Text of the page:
How Several June 12 Protesters Were Killed By Military Officers In Lagos

Police officers and soldiers, who attempted to stop the protest against military dictatorship were resisted by protesters who set up fires and roadblocks on July 7, 1993, the Associated Press reported.

According to the report, at least 11 people were reported to have been killed. It was the first report of deaths since protesters in Lagos, Nigeria's largest city, began pressing the government to recognise the annulled presidential election held on June 12, which was supposed to end a decade of military rule.

The reported winner, Moshood Kashimawo Abiola, appealed to people to resist the dictatorship of General Ibrahim Babangida and ignore an ultimatum threatening to dissolve Parliament.

In a statement, Abiola was quoted as saying, "Ignore this latest threat by the outgoing military President, and damn the consequences."

Soldiers killed several rioters who set a truck on fire in Ikoyi, a neighbourhood of Lagos, the Pan-African News Agency reported.

The agency quoted witnesses as saying the troops had piled bodies into the back of a truck and driven away. Other witnesses said five people had died in the incident.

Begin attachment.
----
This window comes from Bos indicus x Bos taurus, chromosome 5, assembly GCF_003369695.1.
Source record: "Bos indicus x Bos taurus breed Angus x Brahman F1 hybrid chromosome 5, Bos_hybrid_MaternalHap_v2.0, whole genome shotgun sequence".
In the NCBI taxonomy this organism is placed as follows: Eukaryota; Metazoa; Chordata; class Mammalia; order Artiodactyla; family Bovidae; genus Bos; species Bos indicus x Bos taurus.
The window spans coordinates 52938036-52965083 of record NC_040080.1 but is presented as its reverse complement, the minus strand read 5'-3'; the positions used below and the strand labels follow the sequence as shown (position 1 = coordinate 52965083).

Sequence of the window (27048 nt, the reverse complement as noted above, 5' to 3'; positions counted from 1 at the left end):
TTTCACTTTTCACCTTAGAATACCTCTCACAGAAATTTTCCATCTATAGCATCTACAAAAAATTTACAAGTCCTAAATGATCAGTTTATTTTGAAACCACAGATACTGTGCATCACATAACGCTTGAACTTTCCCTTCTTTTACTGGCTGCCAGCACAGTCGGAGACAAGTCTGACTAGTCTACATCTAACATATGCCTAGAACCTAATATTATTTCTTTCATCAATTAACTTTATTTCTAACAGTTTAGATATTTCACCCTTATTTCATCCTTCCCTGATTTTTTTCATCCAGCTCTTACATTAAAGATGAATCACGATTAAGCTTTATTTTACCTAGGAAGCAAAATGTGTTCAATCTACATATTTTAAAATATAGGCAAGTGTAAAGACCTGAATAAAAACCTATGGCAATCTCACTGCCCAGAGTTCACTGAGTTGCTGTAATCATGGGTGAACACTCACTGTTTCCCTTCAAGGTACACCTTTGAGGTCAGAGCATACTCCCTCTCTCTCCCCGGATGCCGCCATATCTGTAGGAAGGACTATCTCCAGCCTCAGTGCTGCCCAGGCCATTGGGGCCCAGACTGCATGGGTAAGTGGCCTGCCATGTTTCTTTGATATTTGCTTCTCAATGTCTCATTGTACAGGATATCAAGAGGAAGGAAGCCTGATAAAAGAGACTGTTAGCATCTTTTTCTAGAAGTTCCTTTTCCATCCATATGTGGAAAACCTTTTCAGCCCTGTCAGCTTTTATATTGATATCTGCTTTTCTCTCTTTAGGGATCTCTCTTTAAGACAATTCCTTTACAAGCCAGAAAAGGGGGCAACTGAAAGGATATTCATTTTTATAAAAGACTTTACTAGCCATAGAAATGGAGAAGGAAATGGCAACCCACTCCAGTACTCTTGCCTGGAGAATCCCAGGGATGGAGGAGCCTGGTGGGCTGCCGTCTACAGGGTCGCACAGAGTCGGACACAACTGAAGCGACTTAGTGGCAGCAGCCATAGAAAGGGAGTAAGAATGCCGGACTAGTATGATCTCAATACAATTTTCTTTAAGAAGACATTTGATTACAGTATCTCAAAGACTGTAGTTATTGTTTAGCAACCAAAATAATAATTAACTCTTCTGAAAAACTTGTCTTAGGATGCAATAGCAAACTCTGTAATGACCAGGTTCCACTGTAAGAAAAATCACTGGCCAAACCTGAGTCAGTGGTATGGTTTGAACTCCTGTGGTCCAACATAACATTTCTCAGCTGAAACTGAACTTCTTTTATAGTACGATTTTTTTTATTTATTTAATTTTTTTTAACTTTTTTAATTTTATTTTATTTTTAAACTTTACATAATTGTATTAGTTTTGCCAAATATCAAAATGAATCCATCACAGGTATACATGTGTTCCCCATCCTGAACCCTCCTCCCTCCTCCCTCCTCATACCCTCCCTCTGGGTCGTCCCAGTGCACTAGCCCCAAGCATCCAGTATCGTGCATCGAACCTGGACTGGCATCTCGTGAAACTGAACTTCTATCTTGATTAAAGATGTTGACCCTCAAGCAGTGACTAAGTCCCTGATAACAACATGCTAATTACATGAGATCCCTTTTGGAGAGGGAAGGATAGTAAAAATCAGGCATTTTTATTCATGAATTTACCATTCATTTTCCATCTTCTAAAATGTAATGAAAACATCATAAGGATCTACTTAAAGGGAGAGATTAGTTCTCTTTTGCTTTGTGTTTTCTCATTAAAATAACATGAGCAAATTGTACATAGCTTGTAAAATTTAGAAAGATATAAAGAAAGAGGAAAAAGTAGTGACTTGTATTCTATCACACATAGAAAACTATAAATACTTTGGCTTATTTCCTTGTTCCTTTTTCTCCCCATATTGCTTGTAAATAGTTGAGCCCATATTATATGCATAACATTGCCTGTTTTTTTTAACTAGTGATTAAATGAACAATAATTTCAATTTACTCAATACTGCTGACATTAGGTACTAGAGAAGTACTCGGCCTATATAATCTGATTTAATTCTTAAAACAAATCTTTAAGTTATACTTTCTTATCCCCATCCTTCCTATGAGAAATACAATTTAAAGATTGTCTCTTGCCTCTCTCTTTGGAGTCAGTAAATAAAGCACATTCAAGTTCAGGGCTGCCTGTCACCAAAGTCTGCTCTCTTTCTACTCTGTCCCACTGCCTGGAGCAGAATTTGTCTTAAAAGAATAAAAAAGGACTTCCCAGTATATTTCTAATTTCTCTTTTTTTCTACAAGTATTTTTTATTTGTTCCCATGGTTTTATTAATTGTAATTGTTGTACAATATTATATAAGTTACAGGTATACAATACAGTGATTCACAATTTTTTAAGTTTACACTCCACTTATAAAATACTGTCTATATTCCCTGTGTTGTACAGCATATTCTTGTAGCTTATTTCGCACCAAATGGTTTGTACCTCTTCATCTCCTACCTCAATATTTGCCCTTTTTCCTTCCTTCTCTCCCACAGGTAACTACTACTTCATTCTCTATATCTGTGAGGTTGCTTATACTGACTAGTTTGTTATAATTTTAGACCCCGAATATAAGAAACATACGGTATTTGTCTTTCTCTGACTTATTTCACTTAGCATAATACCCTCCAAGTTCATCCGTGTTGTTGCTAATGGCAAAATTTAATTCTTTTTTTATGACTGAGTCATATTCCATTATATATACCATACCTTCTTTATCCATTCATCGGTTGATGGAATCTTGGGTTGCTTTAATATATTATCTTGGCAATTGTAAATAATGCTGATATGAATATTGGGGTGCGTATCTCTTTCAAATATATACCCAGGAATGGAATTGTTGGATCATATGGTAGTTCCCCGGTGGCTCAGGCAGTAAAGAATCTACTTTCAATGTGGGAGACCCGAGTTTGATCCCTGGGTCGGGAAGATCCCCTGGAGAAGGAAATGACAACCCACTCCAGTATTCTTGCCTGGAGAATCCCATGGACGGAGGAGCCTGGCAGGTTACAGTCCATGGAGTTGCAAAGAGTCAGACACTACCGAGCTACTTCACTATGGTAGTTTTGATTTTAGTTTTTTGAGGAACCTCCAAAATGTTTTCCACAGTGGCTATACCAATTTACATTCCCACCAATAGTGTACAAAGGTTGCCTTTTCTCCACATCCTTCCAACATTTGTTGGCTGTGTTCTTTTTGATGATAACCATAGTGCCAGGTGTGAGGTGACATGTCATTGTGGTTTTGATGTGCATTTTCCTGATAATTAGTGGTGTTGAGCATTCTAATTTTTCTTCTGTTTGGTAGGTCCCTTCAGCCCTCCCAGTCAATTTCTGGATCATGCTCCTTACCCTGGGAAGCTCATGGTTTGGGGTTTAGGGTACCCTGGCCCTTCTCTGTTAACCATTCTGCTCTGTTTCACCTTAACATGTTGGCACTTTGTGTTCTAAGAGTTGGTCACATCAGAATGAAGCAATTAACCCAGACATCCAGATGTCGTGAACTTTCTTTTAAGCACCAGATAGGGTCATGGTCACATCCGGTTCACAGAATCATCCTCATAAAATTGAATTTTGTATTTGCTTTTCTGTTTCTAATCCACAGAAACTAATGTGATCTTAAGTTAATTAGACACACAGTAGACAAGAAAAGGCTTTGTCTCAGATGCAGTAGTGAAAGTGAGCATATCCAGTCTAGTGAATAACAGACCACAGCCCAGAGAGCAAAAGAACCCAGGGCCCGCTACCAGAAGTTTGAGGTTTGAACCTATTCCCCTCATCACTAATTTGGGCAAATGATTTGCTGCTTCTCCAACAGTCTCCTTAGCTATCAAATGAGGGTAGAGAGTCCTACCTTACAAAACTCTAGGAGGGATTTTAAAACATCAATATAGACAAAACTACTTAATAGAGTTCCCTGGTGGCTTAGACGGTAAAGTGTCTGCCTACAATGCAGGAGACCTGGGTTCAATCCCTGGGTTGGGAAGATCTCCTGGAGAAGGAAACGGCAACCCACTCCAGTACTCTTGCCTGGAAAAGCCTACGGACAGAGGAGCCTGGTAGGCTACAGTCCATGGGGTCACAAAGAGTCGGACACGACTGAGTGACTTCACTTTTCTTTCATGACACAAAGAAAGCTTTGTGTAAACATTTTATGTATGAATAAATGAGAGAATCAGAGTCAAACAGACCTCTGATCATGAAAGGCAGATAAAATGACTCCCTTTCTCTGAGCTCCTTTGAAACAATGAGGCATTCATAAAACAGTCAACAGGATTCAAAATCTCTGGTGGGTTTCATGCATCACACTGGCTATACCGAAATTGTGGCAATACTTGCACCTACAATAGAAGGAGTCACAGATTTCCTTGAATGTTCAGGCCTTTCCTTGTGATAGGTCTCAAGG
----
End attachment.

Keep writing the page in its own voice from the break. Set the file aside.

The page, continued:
In other violence, witnesses and journalists said a mob had set fire to a taxi driver and killed him after he had tried to crash through a human chain and killed a youth. The police fatally shot a man as people looted a supermarket, a soldier shot a man to death at a blocked bridge and the police killed a man in a stone-throwing crowd.

At least one police officer was clubbed to death, witnesses said. In addition, a police sergeant was beaten by protesters, he later died in Lagos General Hospital

 Across the city, major markets, shops, banks, and businesses were shuttered, but for the second day, looters broke into dozens of stores.

Protesters built barricades of buses, cars, and tires on all major streets, highways and bridges and set them on fire to block movement from Lagos's three main residential islands to the mainland commercial district.

The protests were the first serious unrest since June 16, 1993, when General Babangida abruptly annulled the results of the election and barred the two candidates from running in the new voting he planned to hold.

The general met with leaders of the country's two political parties, but they were unable to agree on how to resolve the crisis in this nation of 88.5 million people.

Abiola said General Babangida had given the political leaders an ultimatum, to accept a new election on July 31 or he would dissolve all the democratic institutions set up the previous year, including Parliament, and replace them with an interim administration to organise a new election.

Nduka Irabor, a spokesman for the government, said the idea was just an option General Babangida had put to the politicians.

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